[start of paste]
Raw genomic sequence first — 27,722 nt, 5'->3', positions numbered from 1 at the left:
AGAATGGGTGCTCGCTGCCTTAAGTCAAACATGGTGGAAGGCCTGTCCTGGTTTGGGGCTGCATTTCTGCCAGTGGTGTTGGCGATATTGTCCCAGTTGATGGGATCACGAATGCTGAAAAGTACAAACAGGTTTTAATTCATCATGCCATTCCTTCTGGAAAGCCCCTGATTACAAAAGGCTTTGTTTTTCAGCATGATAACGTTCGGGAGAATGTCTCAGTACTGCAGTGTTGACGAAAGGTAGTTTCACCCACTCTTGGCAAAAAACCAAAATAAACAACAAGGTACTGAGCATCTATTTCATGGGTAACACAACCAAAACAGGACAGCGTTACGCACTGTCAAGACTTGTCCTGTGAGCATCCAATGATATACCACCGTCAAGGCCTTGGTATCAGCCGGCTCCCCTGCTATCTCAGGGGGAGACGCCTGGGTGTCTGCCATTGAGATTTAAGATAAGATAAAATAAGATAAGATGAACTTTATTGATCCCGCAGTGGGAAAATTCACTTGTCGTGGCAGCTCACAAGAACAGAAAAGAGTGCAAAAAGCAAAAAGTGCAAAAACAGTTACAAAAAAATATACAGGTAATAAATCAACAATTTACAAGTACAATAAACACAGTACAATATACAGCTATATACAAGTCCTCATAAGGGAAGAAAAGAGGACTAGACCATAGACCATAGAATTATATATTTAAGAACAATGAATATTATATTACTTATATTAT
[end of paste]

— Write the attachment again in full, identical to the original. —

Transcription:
Raw genomic sequence first — 27,722 nt, 5'->3', positions numbered from 1 at the left:
AGAATGGGTGCTCGCTGCCTTAAGTCAAACATGGTGGAAGGCCTGTCCTGGTTTGGGGCTGCATTTCTGCCAGTGGTGTTGGCGATATTGTCCCAGTTGATGGGATCACGAATGCTGAAAAGTACAAACAGGTTTTAATTCATCATGCCATTCCTTCTGGAAAGCCCCTGATTACAAAAGGCTTTGTTTTTCAGCATGATAACGTTCGGGAGAATGTCTCAGTACTGCAGTGTTGACGAAAGGTAGTTTCACCCACTCTTGGCAAAAAACCAAAATAAACAACAAGGTACTGAGCATCTATTTCATGGGTAACACAACCAAAACAGGACAGCGTTACGCACTGTCAAGACTTGTCCTGTGAGCATCCAATGATATACCACCGTCAAGGCCTTGGTATCAGCCGGCTCCCCTGCTATCTCAGGGGGAGACGCCTGGGTGTCTGCCATTGAGATTTAAGATAAGATAAAATAAGATAAGATGAACTTTATTGATCCCGCAGTGGGAAAATTCACTTGTCGTGGCAGCTCACAAGAACAGAAAAGAGTGCAAAAAGCAAAAAGTGCAAAAACAGTTACAAAAAAATATACAGGTAATAAATCAACAATTTACAAGTACAATAAACACAGTACAATATACAGCTATATACAAGTCCTCATAAGGGAAGAAAAGAGGACTAGACCATAGACCATAGAATTATATATTTAAGAACAATGAATATTATATTACTTATATTAT